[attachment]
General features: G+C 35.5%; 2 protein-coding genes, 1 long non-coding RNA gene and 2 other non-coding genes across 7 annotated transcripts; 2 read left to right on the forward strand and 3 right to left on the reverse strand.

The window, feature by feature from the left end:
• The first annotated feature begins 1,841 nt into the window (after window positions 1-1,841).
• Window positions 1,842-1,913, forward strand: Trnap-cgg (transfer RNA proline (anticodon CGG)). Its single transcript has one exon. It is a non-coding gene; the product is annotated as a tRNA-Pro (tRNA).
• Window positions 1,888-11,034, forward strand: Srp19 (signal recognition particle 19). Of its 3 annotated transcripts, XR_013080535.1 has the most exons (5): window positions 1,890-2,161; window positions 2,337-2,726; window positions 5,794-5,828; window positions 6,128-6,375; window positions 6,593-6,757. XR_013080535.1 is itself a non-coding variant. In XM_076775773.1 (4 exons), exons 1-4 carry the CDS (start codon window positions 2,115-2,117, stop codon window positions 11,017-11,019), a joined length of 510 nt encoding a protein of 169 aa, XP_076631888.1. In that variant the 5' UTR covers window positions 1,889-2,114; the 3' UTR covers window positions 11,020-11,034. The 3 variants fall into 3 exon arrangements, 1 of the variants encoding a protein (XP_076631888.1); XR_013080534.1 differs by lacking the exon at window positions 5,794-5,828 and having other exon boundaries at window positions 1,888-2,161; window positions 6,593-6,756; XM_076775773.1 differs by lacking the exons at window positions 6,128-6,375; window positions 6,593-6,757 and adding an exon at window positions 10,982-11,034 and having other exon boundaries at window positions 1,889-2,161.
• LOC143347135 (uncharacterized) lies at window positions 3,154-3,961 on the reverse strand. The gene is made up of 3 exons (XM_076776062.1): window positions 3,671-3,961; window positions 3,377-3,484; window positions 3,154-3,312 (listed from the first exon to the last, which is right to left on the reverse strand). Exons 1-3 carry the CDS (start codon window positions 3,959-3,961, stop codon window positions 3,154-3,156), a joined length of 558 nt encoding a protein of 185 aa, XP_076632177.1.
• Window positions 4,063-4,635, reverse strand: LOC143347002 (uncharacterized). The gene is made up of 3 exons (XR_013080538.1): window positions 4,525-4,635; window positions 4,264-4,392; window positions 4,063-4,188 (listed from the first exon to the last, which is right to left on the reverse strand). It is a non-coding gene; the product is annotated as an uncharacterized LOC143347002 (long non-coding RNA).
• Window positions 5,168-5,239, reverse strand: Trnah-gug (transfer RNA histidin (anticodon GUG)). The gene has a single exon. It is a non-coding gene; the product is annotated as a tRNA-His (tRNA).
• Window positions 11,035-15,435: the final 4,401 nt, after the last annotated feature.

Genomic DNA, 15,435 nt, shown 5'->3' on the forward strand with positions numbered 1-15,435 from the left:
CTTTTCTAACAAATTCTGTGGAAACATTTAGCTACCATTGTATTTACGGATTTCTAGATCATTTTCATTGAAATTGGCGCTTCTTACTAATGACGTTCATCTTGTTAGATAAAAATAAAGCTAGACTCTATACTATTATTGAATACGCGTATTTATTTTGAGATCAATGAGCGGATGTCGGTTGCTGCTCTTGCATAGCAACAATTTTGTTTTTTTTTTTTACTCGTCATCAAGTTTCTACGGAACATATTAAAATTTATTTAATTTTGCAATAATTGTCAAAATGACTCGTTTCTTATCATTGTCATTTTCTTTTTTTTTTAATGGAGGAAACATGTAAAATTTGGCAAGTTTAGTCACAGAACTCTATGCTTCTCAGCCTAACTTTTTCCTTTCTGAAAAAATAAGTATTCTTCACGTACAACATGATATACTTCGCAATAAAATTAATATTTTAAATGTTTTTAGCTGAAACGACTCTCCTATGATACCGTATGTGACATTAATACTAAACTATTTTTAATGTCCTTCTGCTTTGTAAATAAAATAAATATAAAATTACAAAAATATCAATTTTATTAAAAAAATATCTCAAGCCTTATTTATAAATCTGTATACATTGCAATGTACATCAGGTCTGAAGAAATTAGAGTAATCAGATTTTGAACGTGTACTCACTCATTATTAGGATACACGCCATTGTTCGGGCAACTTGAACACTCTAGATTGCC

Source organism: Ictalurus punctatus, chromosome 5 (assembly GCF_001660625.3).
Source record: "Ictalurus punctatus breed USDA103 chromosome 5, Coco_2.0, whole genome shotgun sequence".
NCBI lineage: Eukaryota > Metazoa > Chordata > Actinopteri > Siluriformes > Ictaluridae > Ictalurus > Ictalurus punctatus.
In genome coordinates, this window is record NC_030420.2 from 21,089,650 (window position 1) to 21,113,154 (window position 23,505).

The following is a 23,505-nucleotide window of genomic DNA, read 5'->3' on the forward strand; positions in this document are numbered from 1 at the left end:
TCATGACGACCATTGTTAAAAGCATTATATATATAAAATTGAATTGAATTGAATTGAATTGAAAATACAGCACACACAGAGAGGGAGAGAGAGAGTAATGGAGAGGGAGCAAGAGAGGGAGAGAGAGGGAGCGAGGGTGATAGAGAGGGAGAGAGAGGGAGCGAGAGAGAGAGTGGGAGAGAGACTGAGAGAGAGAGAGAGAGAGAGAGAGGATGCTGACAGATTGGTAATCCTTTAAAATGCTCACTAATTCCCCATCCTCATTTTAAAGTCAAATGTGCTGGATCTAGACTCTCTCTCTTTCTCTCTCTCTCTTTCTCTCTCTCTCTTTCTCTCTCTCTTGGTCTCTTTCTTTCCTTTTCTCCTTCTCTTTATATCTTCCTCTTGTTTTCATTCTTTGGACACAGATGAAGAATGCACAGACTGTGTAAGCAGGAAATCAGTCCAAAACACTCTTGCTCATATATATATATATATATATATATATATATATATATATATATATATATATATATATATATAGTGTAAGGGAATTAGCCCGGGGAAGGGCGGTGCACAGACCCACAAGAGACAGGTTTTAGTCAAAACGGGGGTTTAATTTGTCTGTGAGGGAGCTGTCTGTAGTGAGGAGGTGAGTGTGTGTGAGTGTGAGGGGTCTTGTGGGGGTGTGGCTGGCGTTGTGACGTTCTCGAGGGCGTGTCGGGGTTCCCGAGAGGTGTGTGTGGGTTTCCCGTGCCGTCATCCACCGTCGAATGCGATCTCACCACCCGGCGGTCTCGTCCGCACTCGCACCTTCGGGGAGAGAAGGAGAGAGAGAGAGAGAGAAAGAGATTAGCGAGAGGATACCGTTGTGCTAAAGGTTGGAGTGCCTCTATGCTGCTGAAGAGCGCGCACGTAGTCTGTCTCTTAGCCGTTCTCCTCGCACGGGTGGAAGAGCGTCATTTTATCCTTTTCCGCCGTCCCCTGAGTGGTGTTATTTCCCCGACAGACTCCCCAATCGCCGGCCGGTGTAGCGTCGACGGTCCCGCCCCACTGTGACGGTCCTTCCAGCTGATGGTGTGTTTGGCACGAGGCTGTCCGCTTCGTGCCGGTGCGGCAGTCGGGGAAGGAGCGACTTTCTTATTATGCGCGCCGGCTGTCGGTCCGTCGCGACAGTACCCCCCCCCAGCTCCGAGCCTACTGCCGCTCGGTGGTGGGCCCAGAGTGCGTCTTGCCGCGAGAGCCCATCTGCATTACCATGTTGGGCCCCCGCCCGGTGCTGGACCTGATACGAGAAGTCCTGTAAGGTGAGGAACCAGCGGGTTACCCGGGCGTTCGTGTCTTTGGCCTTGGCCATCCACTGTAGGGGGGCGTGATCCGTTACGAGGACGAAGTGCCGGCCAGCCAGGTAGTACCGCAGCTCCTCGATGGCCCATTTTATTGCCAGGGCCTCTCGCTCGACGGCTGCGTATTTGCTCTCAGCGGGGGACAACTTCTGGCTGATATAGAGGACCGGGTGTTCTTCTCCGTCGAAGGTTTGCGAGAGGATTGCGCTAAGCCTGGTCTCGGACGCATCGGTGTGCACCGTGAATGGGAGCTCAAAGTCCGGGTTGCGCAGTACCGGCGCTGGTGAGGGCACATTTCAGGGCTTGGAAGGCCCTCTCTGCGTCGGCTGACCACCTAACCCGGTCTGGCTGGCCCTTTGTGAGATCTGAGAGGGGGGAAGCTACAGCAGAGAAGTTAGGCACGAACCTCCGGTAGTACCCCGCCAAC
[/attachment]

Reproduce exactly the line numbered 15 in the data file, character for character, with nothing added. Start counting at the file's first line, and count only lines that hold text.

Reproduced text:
In genome coordinates, this window is record NC_030420.2 from 21,089,650 (window position 1) to 21,113,154 (window position 23,505).